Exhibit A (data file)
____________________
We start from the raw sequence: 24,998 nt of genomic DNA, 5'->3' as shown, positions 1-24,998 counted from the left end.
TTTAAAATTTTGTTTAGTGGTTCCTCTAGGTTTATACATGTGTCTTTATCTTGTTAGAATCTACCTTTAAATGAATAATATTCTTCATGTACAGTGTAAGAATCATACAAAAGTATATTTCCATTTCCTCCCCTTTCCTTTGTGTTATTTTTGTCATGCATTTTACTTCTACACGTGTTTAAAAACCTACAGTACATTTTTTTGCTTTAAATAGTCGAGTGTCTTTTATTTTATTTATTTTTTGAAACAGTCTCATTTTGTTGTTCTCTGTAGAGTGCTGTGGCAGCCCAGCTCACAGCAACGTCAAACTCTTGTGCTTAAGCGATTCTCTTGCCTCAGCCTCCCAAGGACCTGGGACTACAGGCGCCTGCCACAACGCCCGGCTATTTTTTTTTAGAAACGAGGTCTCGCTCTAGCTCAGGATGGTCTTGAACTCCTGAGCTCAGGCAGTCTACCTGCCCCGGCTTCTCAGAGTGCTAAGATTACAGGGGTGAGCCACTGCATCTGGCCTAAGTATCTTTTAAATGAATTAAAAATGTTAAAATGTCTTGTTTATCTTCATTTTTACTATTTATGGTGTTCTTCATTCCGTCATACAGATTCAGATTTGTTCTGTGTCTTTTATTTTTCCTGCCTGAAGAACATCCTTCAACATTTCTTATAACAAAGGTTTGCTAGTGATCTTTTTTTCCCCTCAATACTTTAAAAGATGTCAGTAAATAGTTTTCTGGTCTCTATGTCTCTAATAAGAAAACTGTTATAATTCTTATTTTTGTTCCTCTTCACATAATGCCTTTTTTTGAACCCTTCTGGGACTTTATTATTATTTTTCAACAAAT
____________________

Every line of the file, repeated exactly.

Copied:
We start from the raw sequence: 24,998 nt of genomic DNA, 5'->3' as shown, positions 1-24,998 counted from the left end.
TTTAAAATTTTGTTTAGTGGTTCCTCTAGGTTTATACATGTGTCTTTATCTTGTTAGAATCTACCTTTAAATGAATAATATTCTTCATGTACAGTGTAAGAATCATACAAAAGTATATTTCCATTTCCTCCCCTTTCCTTTGTGTTATTTTTGTCATGCATTTTACTTCTACACGTGTTTAAAAACCTACAGTACATTTTTTTGCTTTAAATAGTCGAGTGTCTTTTATTTTATTTATTTTTTGAAACAGTCTCATTTTGTTGTTCTCTGTAGAGTGCTGTGGCAGCCCAGCTCACAGCAACGTCAAACTCTTGTGCTTAAGCGATTCTCTTGCCTCAGCCTCCCAAGGACCTGGGACTACAGGCGCCTGCCACAACGCCCGGCTATTTTTTTTTAGAAACGAGGTCTCGCTCTAGCTCAGGATGGTCTTGAACTCCTGAGCTCAGGCAGTCTACCTGCCCCGGCTTCTCAGAGTGCTAAGATTACAGGGGTGAGCCACTGCATCTGGCCTAAGTATCTTTTAAATGAATTAAAAATGTTAAAATGTCTTGTTTATCTTCATTTTTACTATTTATGGTGTTCTTCATTCCGTCATACAGATTCAGATTTGTTCTGTGTCTTTTATTTTTCCTGCCTGAAGAACATCCTTCAACATTTCTTATAACAAAGGTTTGCTAGTGATCTTTTTTTCCCCTCAATACTTTAAAAGATGTCAGTAAATAGTTTTCTGGTCTCTATGTCTCTAATAAGAAAACTGTTATAATTCTTATTTTTGTTCCTCTTCACATAATGCCTTTTTTTGAACCCTTCTGGGACTTTATTATTATTTTTCAACAAAT